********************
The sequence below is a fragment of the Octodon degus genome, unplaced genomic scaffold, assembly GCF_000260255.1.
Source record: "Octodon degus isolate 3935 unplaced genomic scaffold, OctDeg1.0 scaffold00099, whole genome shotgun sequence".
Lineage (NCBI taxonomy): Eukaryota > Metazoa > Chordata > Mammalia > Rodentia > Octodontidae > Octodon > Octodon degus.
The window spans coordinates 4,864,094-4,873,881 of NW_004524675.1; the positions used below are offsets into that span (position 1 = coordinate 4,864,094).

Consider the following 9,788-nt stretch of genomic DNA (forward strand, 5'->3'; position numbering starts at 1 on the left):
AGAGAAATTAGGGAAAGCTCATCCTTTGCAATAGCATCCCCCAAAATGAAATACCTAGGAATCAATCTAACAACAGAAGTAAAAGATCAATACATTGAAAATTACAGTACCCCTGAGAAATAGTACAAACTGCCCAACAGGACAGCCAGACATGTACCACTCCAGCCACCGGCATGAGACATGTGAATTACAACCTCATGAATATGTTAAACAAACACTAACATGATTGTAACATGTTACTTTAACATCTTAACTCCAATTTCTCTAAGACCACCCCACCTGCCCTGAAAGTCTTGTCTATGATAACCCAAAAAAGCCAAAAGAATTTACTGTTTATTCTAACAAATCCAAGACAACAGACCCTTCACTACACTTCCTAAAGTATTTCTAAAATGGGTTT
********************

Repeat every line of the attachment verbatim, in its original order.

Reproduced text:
The sequence below is a fragment of the Octodon degus genome, unplaced genomic scaffold, assembly GCF_000260255.1.
Source record: "Octodon degus isolate 3935 unplaced genomic scaffold, OctDeg1.0 scaffold00099, whole genome shotgun sequence".
Lineage (NCBI taxonomy): Eukaryota > Metazoa > Chordata > Mammalia > Rodentia > Octodontidae > Octodon > Octodon degus.
The window spans coordinates 4,864,094-4,873,881 of NW_004524675.1; the positions used below are offsets into that span (position 1 = coordinate 4,864,094).

Consider the following 9,788-nt stretch of genomic DNA (forward strand, 5'->3'; position numbering starts at 1 on the left):
AGAGAAATTAGGGAAAGCTCATCCTTTGCAATAGCATCCCCCAAAATGAAATACCTAGGAATCAATCTAACAACAGAAGTAAAAGATCAATACATTGAAAATTACAGTACCCCTGAGAAATAGTACAAACTGCCCAACAGGACAGCCAGACATGTACCACTCCAGCCACCGGCATGAGACATGTGAATTACAACCTCATGAATATGTTAAACAAACACTAACATGATTGTAACATGTTACTTTAACATCTTAACTCCAATTTCTCTAAGACCACCCCACCTGCCCTGAAAGTCTTGTCTATGATAACCCAAAAAAGCCAAAAGAATTTACTGTTTATTCTAACAAATCCAAGACAACAGACCCTTCACTACACTTCCTAAAGTATTTCTAAAATGGGTTT